This article is part of a monthly series by the author that highlights possible post-2014 scenarios for Afghanistan.
In recent years -- and especially in recent weeks, amid the alarmingly rapid gains of the militant group known as the Islamic State in Iraq and Syria (ISIS) -- much ink has been spilled about the role that Iran plays in neighboring Iraq.
Considerably less has been said about the role Iran plays in Afghanistan, another of Iran's neighbors, and the country where the United States has waged its other post-9/11 war.
In the West, what has been said has largely depicted Tehran's Afghan policies as deleterious, not to mention divergent with American interests. U.S. and NATO officials have accused Tehran of providing weaponry to the Afghan Taliban. In 2007 and 2011, international forces in Afghanistan intercepted Iranian arms shipments destined for the Taliban.
In 2010, the New York Times revealed that Tehran was literally handing bags of cash to Hamid Karzai's deeply trusted chief of staff, Umar Daudzai -- part of an effort to "drive a wedge" between Afghans and Americans.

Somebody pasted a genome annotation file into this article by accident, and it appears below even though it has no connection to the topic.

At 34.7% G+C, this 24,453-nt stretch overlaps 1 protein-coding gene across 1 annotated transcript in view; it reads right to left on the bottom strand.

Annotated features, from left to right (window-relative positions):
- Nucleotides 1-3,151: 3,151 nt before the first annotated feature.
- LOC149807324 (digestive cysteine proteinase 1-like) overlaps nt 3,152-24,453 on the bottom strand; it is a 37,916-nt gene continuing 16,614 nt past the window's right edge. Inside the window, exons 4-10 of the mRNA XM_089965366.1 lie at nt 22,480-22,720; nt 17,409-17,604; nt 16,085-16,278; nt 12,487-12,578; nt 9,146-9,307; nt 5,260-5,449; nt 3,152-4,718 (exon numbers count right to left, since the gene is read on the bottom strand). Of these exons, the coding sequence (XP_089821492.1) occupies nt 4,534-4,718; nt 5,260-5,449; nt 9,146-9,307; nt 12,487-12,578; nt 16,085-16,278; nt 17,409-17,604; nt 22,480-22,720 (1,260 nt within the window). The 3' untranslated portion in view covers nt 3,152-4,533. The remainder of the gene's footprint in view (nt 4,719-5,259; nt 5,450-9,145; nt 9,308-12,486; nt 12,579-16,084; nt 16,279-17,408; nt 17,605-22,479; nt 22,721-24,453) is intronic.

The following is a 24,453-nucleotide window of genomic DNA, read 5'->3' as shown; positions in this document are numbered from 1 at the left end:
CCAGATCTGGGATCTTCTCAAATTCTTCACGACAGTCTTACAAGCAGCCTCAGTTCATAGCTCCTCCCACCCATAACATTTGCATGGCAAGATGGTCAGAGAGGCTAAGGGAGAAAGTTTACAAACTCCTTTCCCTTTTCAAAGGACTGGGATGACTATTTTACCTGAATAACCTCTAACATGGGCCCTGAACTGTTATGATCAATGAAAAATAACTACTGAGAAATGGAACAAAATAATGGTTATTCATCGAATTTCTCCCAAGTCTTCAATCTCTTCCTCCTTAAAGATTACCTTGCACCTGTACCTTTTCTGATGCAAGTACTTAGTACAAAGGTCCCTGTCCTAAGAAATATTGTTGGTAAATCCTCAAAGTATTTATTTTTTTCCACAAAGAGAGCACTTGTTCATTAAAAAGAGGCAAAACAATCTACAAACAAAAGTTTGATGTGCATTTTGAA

More recently, in May, the Wall Street Journal reported that Iran was hiring Afghan Shias to fight in Syria on the side of President Bashar al-Assad. Some Middle East militancy experts believe this has been happening for nearly two years.
Yet, despite all of this, the role Iran plays in Afghanistan is relatively constructive. U.S. and Iranian interests in the country (such as stability) are for the most part convergent. Tehran can help advance these interests in post-2014 Afghanistan -- and especially if long-fraught relations with Washington continue to improve.
Tehran has a history of helping the U.S. government in Afghanistan. During the Bonn conference in late 2001, it was Iran that broke a stalemate over the composition of Afghanistan's first post-Taliban government. James Dobbins, the U.S. representative at Bonn, has recounted how the Iranian representative, current foreign minister Javad Zarif, had a brief whispered conversation with the Northern Alliance representative, Younis Qanooni, in the corner of the negotiating room. A minute later, Qanooni returned to the table and a deal was reached.